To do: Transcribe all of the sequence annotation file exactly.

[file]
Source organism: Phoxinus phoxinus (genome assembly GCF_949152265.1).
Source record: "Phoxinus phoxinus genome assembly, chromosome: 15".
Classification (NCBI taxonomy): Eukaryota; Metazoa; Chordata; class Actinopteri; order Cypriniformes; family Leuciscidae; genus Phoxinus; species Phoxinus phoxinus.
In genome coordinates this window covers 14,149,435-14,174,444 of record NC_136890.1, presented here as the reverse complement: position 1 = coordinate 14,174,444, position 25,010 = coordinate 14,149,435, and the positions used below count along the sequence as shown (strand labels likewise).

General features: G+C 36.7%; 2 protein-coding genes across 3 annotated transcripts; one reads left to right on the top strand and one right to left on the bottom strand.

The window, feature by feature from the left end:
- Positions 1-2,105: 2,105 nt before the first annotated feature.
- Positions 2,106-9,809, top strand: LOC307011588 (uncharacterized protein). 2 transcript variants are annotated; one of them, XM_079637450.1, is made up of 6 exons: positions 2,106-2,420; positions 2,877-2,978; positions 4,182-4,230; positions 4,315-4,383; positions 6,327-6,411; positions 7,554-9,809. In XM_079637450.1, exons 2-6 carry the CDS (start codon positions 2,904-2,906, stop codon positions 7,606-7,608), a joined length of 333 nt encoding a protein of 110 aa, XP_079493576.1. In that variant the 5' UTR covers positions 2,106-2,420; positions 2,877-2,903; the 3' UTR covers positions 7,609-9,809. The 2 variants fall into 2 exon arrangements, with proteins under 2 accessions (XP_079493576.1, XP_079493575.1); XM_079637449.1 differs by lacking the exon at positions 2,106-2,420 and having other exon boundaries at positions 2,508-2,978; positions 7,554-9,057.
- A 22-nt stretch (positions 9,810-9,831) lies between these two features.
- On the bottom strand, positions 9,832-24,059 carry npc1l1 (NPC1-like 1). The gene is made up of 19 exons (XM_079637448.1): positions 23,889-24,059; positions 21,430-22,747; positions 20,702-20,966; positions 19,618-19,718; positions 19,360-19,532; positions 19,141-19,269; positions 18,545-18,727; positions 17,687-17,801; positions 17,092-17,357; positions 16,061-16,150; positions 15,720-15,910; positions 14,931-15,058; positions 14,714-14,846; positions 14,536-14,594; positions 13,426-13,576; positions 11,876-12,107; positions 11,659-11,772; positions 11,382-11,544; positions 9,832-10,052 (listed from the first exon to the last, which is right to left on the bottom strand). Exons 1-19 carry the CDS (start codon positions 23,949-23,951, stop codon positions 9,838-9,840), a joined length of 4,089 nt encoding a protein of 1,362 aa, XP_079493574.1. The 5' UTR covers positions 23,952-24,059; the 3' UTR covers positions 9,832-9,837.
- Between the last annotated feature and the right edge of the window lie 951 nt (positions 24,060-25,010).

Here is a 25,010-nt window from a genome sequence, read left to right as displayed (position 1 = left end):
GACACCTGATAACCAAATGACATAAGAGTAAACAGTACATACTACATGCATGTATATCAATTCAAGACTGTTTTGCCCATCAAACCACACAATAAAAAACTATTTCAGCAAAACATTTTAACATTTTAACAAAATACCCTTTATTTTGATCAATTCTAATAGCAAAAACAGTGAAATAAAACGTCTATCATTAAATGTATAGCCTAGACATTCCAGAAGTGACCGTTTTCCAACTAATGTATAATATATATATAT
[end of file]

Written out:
Source organism: Phoxinus phoxinus (genome assembly GCF_949152265.1).
Source record: "Phoxinus phoxinus genome assembly, chromosome: 15".
Classification (NCBI taxonomy): Eukaryota; Metazoa; Chordata; class Actinopteri; order Cypriniformes; family Leuciscidae; genus Phoxinus; species Phoxinus phoxinus.
In genome coordinates this window covers 14,149,435-14,174,444 of record NC_136890.1, presented here as the reverse complement: position 1 = coordinate 14,174,444, position 25,010 = coordinate 14,149,435, and the positions used below count along the sequence as shown (strand labels likewise).

General features: G+C 36.7%; 2 protein-coding genes across 3 annotated transcripts; one reads left to right on the top strand and one right to left on the bottom strand.

The window, feature by feature from the left end:
- Positions 1-2,105: 2,105 nt before the first annotated feature.
- Positions 2,106-9,809, top strand: LOC307011588 (uncharacterized protein). 2 transcript variants are annotated; one of them, XM_079637450.1, is made up of 6 exons: positions 2,106-2,420; positions 2,877-2,978; positions 4,182-4,230; positions 4,315-4,383; positions 6,327-6,411; positions 7,554-9,809. In XM_079637450.1, exons 2-6 carry the CDS (start codon positions 2,904-2,906, stop codon positions 7,606-7,608), a joined length of 333 nt encoding a protein of 110 aa, XP_079493576.1. In that variant the 5' UTR covers positions 2,106-2,420; positions 2,877-2,903; the 3' UTR covers positions 7,609-9,809. The 2 variants fall into 2 exon arrangements, with proteins under 2 accessions (XP_079493576.1, XP_079493575.1); XM_079637449.1 differs by lacking the exon at positions 2,106-2,420 and having other exon boundaries at positions 2,508-2,978; positions 7,554-9,057.
- A 22-nt stretch (positions 9,810-9,831) lies between these two features.
- On the bottom strand, positions 9,832-24,059 carry npc1l1 (NPC1-like 1). The gene is made up of 19 exons (XM_079637448.1): positions 23,889-24,059; positions 21,430-22,747; positions 20,702-20,966; positions 19,618-19,718; positions 19,360-19,532; positions 19,141-19,269; positions 18,545-18,727; positions 17,687-17,801; positions 17,092-17,357; positions 16,061-16,150; positions 15,720-15,910; positions 14,931-15,058; positions 14,714-14,846; positions 14,536-14,594; positions 13,426-13,576; positions 11,876-12,107; positions 11,659-11,772; positions 11,382-11,544; positions 9,832-10,052 (listed from the first exon to the last, which is right to left on the bottom strand). Exons 1-19 carry the CDS (start codon positions 23,949-23,951, stop codon positions 9,838-9,840), a joined length of 4,089 nt encoding a protein of 1,362 aa, XP_079493574.1. The 5' UTR covers positions 23,952-24,059; the 3' UTR covers positions 9,832-9,837.
- Between the last annotated feature and the right edge of the window lie 951 nt (positions 24,060-25,010).

Here is a 25,010-nt window from a genome sequence, read left to right as displayed (position 1 = left end):
GACACCTGATAACCAAATGACATAAGAGTAAACAGTACATACTACATGCATGTATATCAATTCAAGACTGTTTTGCCCATCAAACCACACAATAAAAAACTATTTCAGCAAAACATTTTAACATTTTAACAAAATACCCTTTATTTTGATCAATTCTAATAGCAAAAACAGTGAAATAAAACGTCTATCATTAAATGTATAGCCTAGACATTCCAGAAGTGACCGTTTTCCAACTAATGTATAATATATATATAT